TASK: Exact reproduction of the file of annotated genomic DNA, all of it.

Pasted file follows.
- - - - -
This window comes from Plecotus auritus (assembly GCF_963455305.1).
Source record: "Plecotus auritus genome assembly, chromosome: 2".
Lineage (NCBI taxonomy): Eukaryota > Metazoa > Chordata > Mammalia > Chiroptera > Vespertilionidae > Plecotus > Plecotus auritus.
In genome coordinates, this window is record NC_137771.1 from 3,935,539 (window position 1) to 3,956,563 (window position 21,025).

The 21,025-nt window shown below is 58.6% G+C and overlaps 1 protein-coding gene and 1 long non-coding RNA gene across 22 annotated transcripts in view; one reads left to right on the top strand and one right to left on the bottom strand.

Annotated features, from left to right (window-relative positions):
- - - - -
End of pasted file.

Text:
This window comes from Plecotus auritus (assembly GCF_963455305.1).
Source record: "Plecotus auritus genome assembly, chromosome: 2".
Lineage (NCBI taxonomy): Eukaryota > Metazoa > Chordata > Mammalia > Chiroptera > Vespertilionidae > Plecotus > Plecotus auritus.
In genome coordinates, this window is record NC_137771.1 from 3,935,539 (window position 1) to 3,956,563 (window position 21,025).

The 21,025-nt window shown below is 58.6% G+C and overlaps 1 protein-coding gene and 1 long non-coding RNA gene across 22 annotated transcripts in view; one reads left to right on the top strand and one right to left on the bottom strand.

Annotated features, from left to right (window-relative positions):